What draws her to, well, drawing? She says the devil is in the details. 

"I like the small details of the figure and the face. I like people with a lot of character. And some of my work borders on the surreal, such as a series called the Wedding Party, where the characters in a wedding party are all fish. But even when surreal, they are detail-oriented." 


Laura Lenhert

Art is personal for Laura Lenhert. She has taught students drawing, design, and ceramics at Park Hill High School by day for 28 years but by night, she creates custom ceramic platters and ornaments adorned with hand-painted images of clients' homes, favorite cities, and pets. 

She started her business in 2006 but art has always been a part of her life. 

"I really like to make connections with people and to create art that is sentimental. I started making the personalized platters that have people's homes on them in 2006. For my father's birthday, I gave him a platter with his childhood home on it. He was so emotional when seeing his home. I realized it connected a memory of family for him that was special. I like creating that for people. It does not matter what the house looks like it is the connection to a memory," she says.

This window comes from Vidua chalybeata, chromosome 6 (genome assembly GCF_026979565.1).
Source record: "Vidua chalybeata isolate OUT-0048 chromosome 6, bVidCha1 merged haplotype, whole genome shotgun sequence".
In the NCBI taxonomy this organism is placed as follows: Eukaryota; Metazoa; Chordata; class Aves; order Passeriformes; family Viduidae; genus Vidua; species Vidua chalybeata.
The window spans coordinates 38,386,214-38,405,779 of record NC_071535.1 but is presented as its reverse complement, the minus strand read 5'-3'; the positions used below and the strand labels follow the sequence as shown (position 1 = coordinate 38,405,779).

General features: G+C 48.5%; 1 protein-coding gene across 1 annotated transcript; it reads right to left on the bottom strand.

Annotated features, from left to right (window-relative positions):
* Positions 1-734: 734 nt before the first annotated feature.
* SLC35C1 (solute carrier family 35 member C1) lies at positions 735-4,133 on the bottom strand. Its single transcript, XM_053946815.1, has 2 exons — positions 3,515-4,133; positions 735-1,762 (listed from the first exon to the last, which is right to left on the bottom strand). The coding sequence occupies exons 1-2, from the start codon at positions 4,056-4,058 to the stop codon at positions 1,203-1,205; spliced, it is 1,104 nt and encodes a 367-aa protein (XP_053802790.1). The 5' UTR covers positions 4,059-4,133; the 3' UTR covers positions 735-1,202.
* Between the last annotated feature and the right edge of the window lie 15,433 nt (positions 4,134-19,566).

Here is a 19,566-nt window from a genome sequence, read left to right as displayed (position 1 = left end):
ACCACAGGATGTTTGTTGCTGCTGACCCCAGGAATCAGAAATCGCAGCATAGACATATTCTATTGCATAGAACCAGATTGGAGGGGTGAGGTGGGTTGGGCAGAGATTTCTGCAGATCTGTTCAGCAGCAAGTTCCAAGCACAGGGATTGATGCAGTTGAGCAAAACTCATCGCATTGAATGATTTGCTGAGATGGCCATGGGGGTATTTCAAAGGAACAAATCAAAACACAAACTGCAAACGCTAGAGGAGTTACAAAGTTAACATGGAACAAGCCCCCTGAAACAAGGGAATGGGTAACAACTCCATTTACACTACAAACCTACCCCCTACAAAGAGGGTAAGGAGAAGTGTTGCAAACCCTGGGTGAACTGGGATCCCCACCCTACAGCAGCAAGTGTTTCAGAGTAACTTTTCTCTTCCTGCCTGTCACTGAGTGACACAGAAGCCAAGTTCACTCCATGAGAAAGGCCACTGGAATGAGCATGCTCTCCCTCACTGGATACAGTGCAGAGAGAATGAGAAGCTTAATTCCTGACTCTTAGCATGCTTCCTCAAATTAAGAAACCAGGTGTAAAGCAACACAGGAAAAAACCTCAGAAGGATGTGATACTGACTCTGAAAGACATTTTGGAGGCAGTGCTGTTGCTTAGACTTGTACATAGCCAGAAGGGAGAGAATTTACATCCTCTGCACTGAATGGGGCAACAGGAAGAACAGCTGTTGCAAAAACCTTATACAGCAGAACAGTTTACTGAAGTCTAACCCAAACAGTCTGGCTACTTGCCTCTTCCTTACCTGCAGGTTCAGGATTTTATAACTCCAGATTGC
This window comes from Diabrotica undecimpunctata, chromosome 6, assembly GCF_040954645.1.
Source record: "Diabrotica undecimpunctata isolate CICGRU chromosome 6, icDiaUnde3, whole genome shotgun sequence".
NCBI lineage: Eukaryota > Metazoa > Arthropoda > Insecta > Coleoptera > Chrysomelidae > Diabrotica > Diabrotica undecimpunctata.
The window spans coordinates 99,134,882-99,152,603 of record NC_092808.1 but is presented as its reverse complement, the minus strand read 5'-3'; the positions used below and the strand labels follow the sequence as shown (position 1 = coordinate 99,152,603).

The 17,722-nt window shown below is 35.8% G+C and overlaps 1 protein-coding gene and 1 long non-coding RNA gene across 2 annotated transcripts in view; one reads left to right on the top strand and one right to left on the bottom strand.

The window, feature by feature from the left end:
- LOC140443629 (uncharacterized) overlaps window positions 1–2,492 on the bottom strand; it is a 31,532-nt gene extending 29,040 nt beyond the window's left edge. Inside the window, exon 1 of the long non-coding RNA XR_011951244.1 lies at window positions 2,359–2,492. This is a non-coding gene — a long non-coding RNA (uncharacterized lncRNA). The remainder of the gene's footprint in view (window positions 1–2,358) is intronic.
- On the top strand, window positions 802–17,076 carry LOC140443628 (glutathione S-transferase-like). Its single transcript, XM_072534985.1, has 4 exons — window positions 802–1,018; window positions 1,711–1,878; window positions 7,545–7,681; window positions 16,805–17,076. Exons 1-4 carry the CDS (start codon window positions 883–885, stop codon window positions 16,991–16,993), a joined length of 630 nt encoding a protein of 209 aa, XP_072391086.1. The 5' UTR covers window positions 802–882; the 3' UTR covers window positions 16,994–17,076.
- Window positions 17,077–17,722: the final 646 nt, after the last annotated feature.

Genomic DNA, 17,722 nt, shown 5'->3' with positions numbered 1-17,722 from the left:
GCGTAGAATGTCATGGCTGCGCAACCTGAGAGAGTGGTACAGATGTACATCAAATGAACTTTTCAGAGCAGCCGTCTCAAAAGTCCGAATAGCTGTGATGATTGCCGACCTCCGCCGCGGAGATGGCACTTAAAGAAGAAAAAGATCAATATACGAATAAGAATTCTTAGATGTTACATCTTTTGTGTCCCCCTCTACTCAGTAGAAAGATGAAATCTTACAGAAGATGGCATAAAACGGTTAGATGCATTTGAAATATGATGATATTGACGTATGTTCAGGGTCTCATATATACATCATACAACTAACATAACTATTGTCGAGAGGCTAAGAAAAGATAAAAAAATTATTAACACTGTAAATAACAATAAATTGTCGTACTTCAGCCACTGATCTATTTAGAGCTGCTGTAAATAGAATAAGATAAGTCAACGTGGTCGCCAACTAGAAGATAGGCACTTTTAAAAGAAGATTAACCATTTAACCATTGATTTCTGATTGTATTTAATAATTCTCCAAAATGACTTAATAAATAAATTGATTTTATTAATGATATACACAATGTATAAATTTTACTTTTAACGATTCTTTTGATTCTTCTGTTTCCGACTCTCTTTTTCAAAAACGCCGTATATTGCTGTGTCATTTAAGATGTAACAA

While Lenhert has made a go of art professionally, she really just wants to impart an appreciation of art and craft to her students. 

"My goal is for my students to have an appreciation for art and for anything handmade. It is not important to make art your profession but instead to use creativity in your everyday life. My hope is that they create something that gives them joy," she says.


Holly Distefano

Holly Distefano loves working large. As an elementary art teacher, she may stick to 8 by 12 inches most of the time, but outside of class, she's more comfortable doing what we all tell our kids not to do--paint on the walls. 

Distefano found her calling after taking a break from teaching to raise her kids. 

"I got a little bored staying home and started experimenting with the decorative arts--faux finishing, etc. I ended up going to a couple of schools to master the techniques and working with home builders. Then I started painting the walls in my kids' rooms, challenging myself to work large since I had always worked in fine art type projects," she says. 

People started to take notice, and she quickly gained a following, painting murals of dinosaurs, sports teams, and even beer label reproductions in larger than life sizes on walls around the city. 

Most recently, she completed a mural on the seventh floor of Union Station for a project open to graffiti artists and muralists. She chose an image that had a message of acceptance and unity, featuring large faces, something that she's been working on perfecting. 

When school comes back, Distefano will be moving to a new role--arts education for special education students. This new position will allow her to dip her toes into art therapy, helping kids dealing with a rapidly changing world cope in creative ways.